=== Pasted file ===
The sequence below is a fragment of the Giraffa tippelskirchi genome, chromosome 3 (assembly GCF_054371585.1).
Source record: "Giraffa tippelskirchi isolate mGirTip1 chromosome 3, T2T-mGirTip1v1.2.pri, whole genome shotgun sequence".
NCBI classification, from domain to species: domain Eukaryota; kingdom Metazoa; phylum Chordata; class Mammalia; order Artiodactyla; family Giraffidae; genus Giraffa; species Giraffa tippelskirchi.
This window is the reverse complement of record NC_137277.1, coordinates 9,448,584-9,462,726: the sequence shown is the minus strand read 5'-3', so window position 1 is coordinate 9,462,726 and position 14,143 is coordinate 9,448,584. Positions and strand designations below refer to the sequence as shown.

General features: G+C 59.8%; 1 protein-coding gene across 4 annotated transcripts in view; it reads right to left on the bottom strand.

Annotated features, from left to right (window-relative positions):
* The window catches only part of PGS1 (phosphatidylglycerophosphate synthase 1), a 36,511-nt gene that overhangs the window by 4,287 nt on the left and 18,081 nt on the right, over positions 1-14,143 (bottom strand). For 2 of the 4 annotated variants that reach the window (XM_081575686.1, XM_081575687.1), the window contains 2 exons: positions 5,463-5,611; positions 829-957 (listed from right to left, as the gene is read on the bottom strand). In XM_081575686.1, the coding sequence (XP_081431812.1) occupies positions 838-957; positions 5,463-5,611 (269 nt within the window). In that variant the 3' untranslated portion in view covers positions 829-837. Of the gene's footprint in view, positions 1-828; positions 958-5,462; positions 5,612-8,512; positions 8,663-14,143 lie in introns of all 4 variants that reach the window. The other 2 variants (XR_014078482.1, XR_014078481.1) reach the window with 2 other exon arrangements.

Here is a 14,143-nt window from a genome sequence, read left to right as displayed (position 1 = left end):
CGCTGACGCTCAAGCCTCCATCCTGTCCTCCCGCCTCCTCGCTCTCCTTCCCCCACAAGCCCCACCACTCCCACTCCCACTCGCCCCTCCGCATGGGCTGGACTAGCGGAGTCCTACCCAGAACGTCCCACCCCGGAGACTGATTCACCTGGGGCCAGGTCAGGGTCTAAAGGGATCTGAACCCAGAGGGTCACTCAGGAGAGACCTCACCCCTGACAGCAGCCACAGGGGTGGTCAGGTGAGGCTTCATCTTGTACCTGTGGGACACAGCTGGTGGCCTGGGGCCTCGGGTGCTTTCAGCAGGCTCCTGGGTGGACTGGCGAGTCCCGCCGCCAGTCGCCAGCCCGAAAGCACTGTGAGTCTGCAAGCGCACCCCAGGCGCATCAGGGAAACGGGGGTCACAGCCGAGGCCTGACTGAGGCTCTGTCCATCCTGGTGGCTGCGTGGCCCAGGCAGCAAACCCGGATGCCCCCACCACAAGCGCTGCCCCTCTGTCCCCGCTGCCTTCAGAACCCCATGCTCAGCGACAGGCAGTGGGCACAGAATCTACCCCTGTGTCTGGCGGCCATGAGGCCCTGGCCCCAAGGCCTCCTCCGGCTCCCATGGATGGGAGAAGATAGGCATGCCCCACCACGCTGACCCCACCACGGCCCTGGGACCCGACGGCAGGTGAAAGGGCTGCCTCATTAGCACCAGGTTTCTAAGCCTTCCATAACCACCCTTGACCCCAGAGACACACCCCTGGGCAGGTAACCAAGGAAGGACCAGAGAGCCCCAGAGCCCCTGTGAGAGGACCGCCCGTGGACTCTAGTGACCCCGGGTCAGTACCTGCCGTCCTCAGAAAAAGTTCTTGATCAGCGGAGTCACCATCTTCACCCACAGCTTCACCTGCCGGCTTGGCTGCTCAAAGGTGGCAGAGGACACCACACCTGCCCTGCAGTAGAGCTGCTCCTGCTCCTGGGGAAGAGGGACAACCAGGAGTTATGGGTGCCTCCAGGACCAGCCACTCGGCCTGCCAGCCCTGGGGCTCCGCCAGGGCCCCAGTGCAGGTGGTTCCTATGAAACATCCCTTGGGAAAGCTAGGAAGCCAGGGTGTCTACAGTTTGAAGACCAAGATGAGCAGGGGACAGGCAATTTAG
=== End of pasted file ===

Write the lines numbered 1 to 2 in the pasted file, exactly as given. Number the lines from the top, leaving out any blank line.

The sequence below is a fragment of the Giraffa tippelskirchi genome, chromosome 3 (assembly GCF_054371585.1).
Source record: "Giraffa tippelskirchi isolate mGirTip1 chromosome 3, T2T-mGirTip1v1.2.pri, whole genome shotgun sequence".